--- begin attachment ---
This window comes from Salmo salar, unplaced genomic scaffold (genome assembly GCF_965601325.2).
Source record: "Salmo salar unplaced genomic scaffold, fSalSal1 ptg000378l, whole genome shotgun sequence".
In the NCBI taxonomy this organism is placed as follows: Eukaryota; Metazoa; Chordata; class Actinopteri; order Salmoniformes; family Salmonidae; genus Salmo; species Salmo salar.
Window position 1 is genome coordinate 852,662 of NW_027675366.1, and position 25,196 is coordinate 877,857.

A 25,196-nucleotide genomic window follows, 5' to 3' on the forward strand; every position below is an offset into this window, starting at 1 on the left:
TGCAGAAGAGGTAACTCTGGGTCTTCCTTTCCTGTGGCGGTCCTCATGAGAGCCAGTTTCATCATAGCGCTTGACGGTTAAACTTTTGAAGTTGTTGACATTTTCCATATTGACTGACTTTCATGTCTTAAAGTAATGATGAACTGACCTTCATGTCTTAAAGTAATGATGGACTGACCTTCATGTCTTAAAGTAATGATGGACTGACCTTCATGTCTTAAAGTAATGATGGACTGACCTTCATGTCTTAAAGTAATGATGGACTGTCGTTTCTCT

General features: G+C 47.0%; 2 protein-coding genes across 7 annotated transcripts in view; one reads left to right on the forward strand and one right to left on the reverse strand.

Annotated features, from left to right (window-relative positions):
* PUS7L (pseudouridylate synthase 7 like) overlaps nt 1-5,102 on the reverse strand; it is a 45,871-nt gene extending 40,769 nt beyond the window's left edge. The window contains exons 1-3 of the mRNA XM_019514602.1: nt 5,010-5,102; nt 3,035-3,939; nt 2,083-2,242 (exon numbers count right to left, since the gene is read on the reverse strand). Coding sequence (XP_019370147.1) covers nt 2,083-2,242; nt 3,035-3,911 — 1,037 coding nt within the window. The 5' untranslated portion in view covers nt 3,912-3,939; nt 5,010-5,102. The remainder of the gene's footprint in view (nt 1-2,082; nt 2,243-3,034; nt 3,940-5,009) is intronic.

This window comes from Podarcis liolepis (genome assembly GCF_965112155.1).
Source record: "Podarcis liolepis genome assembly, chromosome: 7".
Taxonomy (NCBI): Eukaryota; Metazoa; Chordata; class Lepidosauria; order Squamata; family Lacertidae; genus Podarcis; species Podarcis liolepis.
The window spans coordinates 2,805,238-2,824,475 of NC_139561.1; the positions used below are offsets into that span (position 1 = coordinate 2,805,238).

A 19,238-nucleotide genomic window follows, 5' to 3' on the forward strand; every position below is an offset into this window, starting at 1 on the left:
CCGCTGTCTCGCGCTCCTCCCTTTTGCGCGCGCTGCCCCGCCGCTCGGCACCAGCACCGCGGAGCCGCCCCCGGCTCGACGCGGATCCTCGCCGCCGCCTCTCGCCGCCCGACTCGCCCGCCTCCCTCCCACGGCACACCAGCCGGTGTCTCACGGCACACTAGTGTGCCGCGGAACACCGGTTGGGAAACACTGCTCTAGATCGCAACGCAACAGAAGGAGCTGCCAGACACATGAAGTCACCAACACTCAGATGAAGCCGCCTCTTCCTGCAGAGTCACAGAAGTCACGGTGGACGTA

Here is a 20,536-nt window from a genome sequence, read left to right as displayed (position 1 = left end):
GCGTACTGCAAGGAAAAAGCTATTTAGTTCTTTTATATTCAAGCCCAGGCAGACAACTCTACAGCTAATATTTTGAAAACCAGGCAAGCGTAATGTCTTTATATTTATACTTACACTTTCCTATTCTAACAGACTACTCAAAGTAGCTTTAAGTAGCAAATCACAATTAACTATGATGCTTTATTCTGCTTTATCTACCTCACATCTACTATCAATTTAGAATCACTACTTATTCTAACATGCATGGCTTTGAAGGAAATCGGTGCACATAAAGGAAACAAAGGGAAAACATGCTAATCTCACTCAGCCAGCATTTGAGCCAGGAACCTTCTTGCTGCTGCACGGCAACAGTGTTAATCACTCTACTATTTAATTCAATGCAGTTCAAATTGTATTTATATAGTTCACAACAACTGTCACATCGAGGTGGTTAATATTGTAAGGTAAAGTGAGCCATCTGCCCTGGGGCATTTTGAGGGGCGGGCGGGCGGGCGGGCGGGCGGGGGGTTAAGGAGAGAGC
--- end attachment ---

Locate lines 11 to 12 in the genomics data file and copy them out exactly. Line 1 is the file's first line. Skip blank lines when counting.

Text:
Source record: "Podarcis liolepis genome assembly, chromosome: 7".
Taxonomy (NCBI): Eukaryota; Metazoa; Chordata; class Lepidosauria; order Squamata; family Lacertidae; genus Podarcis; species Podarcis liolepis.